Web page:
If you’re planning to get this year off to a healthy start by increasing the amount of exercise you do, then you may already have the perfect fitness buddy – your ever loyal canine companion. We all know how important exercise is for us humans, and it’s equally as important for your dog. Giving your dog the right amount of exercise can help to improve behaviour and stop unwanted habits like barking and chewing.
There are lots of simple ways to increase the amount of exercise you’re both getting, so we’ve created some tips & advice to help you on your journey.
Increase walking time
- If you’re keen to increase the amount of time you spend walking with your pup, then it’s best to do this slowly & gradually so that you can monitor and be aware of your dog’s limits.
- If you find that your dog is still tired and out of breath an hour or so after the activity then you should shorten the length of your walk and slow down the pace next time around.
- Young dogs don’t need as much exercise as fully developed dogs so you should take this into consideration. Small breeds are generally fully developed by 9 months, and medium and large breeds from 12 to 18 months.
- As with all activities you do with your dog, you should make sure to take some water with you so that both you and your canine companion can stay hydrated. We recommend portable water bowls like the Ruffwear Quencher Water Bowl which is lightweight and can be folded away for on-the-go hydration.
- We’re lucky to have lots of idyllic places in the UK to walk with your dog – including many of our national parks, woodlands and beautiful beaches.
- Explore new areas that you may have previously avoided (namely those hilly areas, but what goes up must come down).
- Make sure you’ve got a local map – this is especially important if you’re going off the beaten track or to an area you’re unfamiliar with
- Make sure you’ve checked that the area you’re visiting is dog friendly and if there are any specific rules you’ll need to keep in mind to avoid any disappointment for you or other visitors
- Check the weather to ensure you know what you’ll need to bring along – this should help to avoid you being caught off guard by bad (or even good) weather
- Make sure you have a lead for your four-legged friend that suits the distance, terrain and distance you’re planning to walk – you might want to consider extendable or even a hands free lead for long distances. We recommend the Ruffwear Roamer Leash which is both extendable and can be hand-held or waist worn.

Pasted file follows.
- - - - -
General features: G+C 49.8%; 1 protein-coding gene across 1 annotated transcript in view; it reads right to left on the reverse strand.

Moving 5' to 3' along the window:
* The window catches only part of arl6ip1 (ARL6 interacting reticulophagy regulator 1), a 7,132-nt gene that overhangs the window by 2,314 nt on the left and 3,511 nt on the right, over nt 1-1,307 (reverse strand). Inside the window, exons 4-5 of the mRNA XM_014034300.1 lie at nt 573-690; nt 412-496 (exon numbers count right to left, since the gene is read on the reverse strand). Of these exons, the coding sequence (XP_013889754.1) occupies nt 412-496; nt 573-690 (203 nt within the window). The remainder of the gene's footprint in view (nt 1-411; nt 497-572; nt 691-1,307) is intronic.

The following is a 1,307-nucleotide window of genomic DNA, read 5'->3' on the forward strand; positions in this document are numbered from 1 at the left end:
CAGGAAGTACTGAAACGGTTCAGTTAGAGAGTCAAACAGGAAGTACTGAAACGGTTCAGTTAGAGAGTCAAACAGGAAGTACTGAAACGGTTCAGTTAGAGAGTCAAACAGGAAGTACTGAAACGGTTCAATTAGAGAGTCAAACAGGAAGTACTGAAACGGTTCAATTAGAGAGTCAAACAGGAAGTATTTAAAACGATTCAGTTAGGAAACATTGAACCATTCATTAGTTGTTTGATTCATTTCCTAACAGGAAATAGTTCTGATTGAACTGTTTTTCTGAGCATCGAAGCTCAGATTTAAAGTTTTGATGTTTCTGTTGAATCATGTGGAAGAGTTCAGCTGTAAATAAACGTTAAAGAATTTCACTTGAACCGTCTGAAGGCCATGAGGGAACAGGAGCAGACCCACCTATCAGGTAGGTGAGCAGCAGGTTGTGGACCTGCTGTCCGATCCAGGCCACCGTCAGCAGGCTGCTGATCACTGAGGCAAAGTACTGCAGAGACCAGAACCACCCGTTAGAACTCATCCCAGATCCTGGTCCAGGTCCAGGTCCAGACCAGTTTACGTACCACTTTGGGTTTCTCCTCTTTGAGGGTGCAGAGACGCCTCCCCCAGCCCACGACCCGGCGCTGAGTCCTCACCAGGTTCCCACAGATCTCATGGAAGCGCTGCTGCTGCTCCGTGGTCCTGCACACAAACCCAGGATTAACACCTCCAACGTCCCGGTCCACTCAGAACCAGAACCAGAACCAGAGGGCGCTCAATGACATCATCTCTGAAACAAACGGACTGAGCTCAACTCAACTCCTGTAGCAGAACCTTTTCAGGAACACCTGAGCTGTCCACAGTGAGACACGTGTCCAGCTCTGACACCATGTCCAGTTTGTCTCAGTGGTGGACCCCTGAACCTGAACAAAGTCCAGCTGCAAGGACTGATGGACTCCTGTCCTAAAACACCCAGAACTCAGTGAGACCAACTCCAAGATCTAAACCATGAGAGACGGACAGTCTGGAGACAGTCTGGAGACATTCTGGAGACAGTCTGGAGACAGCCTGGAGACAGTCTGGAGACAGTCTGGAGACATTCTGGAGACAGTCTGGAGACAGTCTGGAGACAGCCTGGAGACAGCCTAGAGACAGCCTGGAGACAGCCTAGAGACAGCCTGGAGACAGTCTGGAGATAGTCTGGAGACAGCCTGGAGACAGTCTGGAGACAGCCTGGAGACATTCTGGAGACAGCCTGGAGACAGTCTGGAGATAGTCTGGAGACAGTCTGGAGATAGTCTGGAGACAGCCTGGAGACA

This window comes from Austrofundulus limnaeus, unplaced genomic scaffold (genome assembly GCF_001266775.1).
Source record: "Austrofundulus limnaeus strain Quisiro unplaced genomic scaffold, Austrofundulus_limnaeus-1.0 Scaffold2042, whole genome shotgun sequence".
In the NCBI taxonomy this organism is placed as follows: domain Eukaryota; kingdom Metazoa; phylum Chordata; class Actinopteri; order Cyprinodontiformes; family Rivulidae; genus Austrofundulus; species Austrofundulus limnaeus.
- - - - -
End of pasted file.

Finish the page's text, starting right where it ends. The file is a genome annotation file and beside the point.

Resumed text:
- You and your new running companion should start gradually, slowly building up from a short jog as you face longer distances together. A slow starting pace is great to help build up resilience on your pet’s paws, as well as getting them used to running for longer periods on the lead beside you.
- A good lead is key to a good and safe run: you’ll want to allow your dog some flexibility but not enough to let them run off. A fixed-length, strong leash should do the trick as retractable leads can result in too much loose material turning into a health hazard! With so many running leads on the market there is a great selection to choose from. We love Ruffwear’s Roamer Leash, Carnicross’ Starter Kit and Inner Wears’ Non-Stop Dog Runner.
- Be aware of the surfaces and routes that you’re running along; some areas could potentially cause injury, especially at a quick pace. Beware of ice, areas with debris, or routes where bikes could startle your pup.
- Your dog can’t tell you when it needs a rest, so look for the signs. Pulling back on the lead or panting may mean time to take five. Other common signs include sore or sensitive pads, extended periods of fatigue directly after exercise or over-heating.
- When you’ve both got your breath back and had a stretch, it’s worth giving your dog a bit of a wash down and also check their paws for any foreign bodies that could cause discomfort.
- Challenge yourself and your pooch to get involved in local dog-friendly events – there are often boot camps, walking & run events accessible to dog owners (and some specifically designed with dogs in mind!).
- Join a dog walking group in your local area where both you and your pup can make new friends.
- Don’t underestimate the importance of play! Dedicate more time to playing with your pup, whether that’s indoors or outdoors.
- Why not challenge you and your pup to try out a dog agility course? Your pooch will enjoy trying it out and it’ll help to test their obedience whilst giving you the opportunity to teach your dog some new tricks.
- Dogs love to swim and swimming is great for them too and it doesn’t put pressure on their joints. You could also try including your dog when you partake in water sports such as kayaking or paddle boarding. It would be advisable to use a canine life vest when letting your dog swim in lakes, rivers or the sea where there could be a current.
- Cycling is another activity that you can introduce your dog to, and will also benefit your health. Please do take care when taking up this activity and choose your route carefully, avoid roads and main cycle routes which can be busy and could create a challenge of its own.
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